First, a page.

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Manchester bed bug outbreak is hard to kill

New Hampshire Union Leader

November 29. 2013 9:40PM

MANCHESTER — The Henry J. Pariseau high-rise on the West Side this month experienced a "flare-up" of blood-sucking bed bugs involving more than a dozen units, according to a city official.

"I think sometime last week we did the whole building, the inspections, because we were getting some reports, there seems to be a flare-up and we want to quell those as soon as we can," said Dick Dunfey, executive director of the Manchester Housing and Redevelopment Authority, which manages the building.

Dunfey said 13 units were identified with bed bugs in the 100-unit high-rise, which houses elderly and disabled residents at 55 Amory St. Half of the affected units were treated for the bugs with the remaining units to be handled after Thanksgiving.

"We got reports of a few units, so we had a canine inspection of the entire building," Dunfey said.

Pest control, he said, is dealing with bed bugs at two other MHRA high-rises: eight units at the Thomas B. O'Malley Apartments, 259 Chestnut St., and 12 apartments at the Christo Kalivas Apartments, 175 Chestnut St.

"Those numbers we're treating or following up on (to ensure) that they're completely eradicated," Dunfey said.

The housing authority manages about 1,400 housing units, and Dunfey said those in high-rise buildings are more susceptible to getting bed bugs than garden-style units because people are living in closer proximity.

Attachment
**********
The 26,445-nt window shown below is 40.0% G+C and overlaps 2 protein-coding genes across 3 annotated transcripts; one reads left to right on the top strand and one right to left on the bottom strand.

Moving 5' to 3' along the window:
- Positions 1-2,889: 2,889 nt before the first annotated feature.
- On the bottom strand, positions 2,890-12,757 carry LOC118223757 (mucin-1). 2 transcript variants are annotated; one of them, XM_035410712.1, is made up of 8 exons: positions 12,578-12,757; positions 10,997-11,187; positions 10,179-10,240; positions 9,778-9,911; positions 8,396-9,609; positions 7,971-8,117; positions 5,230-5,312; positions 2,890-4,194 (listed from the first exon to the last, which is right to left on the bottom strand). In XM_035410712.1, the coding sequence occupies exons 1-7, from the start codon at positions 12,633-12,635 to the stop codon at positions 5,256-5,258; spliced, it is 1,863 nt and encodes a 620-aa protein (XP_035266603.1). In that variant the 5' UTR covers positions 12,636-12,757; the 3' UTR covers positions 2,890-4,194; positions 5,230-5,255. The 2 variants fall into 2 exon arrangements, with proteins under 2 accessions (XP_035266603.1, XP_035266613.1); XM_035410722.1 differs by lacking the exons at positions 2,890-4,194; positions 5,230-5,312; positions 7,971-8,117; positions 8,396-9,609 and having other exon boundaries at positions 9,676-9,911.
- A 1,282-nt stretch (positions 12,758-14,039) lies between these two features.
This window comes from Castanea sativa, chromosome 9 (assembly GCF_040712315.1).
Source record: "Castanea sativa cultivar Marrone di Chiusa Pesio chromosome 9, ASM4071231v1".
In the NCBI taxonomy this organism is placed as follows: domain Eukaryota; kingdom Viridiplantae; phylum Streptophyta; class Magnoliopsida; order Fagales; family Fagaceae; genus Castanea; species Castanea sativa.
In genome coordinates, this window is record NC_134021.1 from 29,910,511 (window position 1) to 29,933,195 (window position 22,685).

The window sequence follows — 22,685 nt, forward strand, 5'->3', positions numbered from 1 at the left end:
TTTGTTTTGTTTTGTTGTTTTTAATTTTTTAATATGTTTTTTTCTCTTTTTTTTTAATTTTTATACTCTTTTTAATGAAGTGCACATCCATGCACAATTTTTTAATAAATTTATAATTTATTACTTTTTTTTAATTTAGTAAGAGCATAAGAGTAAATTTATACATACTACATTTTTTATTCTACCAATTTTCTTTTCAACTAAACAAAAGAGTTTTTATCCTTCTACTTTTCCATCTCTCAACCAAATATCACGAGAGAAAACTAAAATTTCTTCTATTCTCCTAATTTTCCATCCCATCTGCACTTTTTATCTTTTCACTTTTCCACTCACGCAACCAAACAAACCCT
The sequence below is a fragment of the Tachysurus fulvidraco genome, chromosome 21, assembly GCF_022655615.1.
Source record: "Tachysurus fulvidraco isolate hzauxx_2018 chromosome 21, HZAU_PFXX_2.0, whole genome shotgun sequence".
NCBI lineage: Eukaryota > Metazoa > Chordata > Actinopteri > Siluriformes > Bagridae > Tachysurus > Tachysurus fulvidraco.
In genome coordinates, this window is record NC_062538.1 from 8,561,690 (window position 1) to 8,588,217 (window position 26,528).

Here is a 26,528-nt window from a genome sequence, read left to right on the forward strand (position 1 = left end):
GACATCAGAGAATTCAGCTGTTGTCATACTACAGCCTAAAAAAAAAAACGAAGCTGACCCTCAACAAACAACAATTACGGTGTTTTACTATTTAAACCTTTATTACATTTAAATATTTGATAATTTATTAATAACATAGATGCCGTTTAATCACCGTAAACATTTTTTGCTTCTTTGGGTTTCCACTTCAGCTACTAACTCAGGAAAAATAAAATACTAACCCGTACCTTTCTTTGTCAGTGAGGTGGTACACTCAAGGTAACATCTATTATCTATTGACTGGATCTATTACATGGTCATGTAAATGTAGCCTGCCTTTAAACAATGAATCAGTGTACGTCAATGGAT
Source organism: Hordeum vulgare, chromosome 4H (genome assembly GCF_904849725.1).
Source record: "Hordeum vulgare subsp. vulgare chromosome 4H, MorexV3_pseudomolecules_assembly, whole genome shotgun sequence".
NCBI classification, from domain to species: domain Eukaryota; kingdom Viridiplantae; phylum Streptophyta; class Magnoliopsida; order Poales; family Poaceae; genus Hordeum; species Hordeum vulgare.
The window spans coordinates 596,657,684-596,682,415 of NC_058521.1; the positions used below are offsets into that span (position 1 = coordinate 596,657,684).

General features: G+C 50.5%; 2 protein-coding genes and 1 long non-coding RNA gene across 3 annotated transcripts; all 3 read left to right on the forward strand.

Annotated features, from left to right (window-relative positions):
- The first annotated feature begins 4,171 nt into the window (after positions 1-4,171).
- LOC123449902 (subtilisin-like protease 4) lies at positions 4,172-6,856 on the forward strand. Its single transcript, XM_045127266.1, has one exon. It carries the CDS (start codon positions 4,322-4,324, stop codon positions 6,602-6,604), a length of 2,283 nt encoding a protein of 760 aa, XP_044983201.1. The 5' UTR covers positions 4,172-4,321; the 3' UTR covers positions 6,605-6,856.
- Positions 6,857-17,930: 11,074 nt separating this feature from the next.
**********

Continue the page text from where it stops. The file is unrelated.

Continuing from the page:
Susan LaBrie, whose friend lives in the Pariseau building, said MHRA deals with the problem apartment by apartment rather than treating the entire building.

"The whole building is infested," LaBrie said.

LaBrie said her friend, who didn't want to be named, "saw them coming out of the walls."

Dunfey said treating the entire building isn't how it's done.

"That would be a tremendous, exorbitant cost if you treated the whole building if you had one unit with bed bugs," he said. "Bed bug problems, they don't go away. You can't eradicate them. You can eliminate them temporarily."

Dunfey said it cost around $850 to heat treat each unit.

The MHRA spent $119,600 last fiscal year and about $230,000 the previous year, he said, adding that the housing authority hired a full-time pest control technician who's dealing with bed bugs full time.

"Some units have had repeat treatments," Dunfey said. "That's extremely common everywhere."

Tim Soucy, the city's public health director, said his office averages five to 10 calls a week from people living in triple deckers to high-rise buildings reporting suspected bed bugs.

Soucy said the type of building shouldn't necessarily increase the chances of infestation.

"Usually when you have a high rise, it's important to look at units adjacent, above and below if you're trying to do any remediation," Soucy said.

Bed bugs don't carry diseases but can lead to health problems for people who are bitten, according to Soucy.

"If you keep scratching, you have an increased risk of infection," Soucy said. "The infection is not coming from the bite itself. It's coming from the continuing scratching."

Soucy said bed bugs like to congregate in couches and mattresses because that's where they can tap humans for their blood.

Dunfey said MHRA offers to heat treat people's couches and also provides special mattress covers, but it doesn't offer free furniture replacement.

"We couldn't have a bed bug court — who gets stuff and who doesn't — because it be impossible to do that, never mind the cost," Dunfey said.

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